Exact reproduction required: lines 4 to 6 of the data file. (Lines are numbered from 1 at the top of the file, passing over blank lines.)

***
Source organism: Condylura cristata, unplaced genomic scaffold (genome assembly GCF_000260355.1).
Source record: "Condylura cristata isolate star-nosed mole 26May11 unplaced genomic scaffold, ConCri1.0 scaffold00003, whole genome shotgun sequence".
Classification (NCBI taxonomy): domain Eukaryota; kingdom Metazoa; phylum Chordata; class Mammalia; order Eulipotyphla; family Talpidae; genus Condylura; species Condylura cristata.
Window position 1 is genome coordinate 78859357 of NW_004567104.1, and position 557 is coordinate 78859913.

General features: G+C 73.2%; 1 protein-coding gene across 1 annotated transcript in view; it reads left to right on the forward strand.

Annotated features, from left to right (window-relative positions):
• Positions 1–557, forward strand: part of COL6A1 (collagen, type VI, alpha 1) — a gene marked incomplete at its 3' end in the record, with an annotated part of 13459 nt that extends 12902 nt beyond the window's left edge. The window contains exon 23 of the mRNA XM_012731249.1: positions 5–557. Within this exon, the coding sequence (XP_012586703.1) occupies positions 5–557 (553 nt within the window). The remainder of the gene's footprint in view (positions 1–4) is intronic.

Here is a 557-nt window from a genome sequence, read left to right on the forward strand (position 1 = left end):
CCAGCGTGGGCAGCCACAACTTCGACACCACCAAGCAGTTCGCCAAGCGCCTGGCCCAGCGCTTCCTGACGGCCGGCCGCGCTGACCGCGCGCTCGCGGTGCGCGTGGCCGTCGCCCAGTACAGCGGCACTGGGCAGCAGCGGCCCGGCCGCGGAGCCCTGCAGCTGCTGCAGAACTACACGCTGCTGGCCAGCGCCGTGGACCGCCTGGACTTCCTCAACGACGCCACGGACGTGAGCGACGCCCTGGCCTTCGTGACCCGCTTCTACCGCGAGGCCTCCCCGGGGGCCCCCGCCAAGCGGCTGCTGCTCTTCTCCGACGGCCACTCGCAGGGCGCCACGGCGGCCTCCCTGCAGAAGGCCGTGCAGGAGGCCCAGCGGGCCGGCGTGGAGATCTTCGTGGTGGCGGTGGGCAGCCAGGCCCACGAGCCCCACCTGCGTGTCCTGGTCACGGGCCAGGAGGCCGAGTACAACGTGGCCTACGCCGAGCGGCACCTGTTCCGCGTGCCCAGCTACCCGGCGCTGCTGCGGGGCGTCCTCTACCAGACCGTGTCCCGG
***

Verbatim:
Window position 1 is genome coordinate 78859357 of NW_004567104.1, and position 557 is coordinate 78859913.

General features: G+C 73.2%; 1 protein-coding gene across 1 annotated transcript in view; it reads left to right on the forward strand.

Annotated features, from left to right (window-relative positions):